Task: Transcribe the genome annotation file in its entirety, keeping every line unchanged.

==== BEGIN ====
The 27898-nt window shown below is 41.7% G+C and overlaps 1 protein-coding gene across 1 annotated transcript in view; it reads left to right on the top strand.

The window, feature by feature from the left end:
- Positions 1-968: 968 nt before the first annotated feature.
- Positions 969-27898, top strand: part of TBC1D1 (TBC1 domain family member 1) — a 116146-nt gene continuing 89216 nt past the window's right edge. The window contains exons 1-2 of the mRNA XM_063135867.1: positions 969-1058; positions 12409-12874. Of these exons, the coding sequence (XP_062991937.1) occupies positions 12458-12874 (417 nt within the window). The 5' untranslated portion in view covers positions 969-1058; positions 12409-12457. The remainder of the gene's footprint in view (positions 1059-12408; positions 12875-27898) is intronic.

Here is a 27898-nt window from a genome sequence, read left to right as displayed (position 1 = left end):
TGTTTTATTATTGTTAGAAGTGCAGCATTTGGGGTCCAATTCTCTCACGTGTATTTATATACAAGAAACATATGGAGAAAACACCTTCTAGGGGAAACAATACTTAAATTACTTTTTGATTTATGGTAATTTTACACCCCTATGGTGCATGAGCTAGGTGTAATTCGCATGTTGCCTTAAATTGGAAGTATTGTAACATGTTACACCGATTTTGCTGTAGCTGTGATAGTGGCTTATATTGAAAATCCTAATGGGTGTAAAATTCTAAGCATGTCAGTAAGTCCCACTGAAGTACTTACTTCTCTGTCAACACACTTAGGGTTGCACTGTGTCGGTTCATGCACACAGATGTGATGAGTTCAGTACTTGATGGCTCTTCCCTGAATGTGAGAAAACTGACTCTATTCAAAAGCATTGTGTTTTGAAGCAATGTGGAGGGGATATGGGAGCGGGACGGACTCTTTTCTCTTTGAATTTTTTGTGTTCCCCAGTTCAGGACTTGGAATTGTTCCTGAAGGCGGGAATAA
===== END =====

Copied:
The 27898-nt window shown below is 41.7% G+C and overlaps 1 protein-coding gene across 1 annotated transcript in view; it reads left to right on the top strand.

The window, feature by feature from the left end:
- Positions 1-968: 968 nt before the first annotated feature.
- Positions 969-27898, top strand: part of TBC1D1 (TBC1 domain family member 1) — a 116146-nt gene continuing 89216 nt past the window's right edge. The window contains exons 1-2 of the mRNA XM_063135867.1: positions 969-1058; positions 12409-12874. Of these exons, the coding sequence (XP_062991937.1) occupies positions 12458-12874 (417 nt within the window). The 5' untranslated portion in view covers positions 969-1058; positions 12409-12457. The remainder of the gene's footprint in view (positions 1059-12408; positions 12875-27898) is intronic.

Here is a 27898-nt window from a genome sequence, read left to right as displayed (position 1 = left end):
TGTTTTATTATTGTTAGAAGTGCAGCATTTGGGGTCCAATTCTCTCACGTGTATTTATATACAAGAAACATATGGAGAAAACACCTTCTAGGGGAAACAATACTTAAATTACTTTTTGATTTATGGTAATTTTACACCCCTATGGTGCATGAGCTAGGTGTAATTCGCATGTTGCCTTAAATTGGAAGTATTGTAACATGTTACACCGATTTTGCTGTAGCTGTGATAGTGGCTTATATTGAAAATCCTAATGGGTGTAAAATTCTAAGCATGTCAGTAAGTCCCACTGAAGTACTTACTTCTCTGTCAACACACTTAGGGTTGCACTGTGTCGGTTCATGCACACAGATGTGATGAGTTCAGTACTTGATGGCTCTTCCCTGAATGTGAGAAAACTGACTCTATTCAAAAGCATTGTGTTTTGAAGCAATGTGGAGGGGATATGGGAGCGGGACGGACTCTTTTCTCTTTGAATTTTTTGTGTTCCCCAGTTCAGGACTTGGAATTGTTCCTGAAGGCGGGAATAA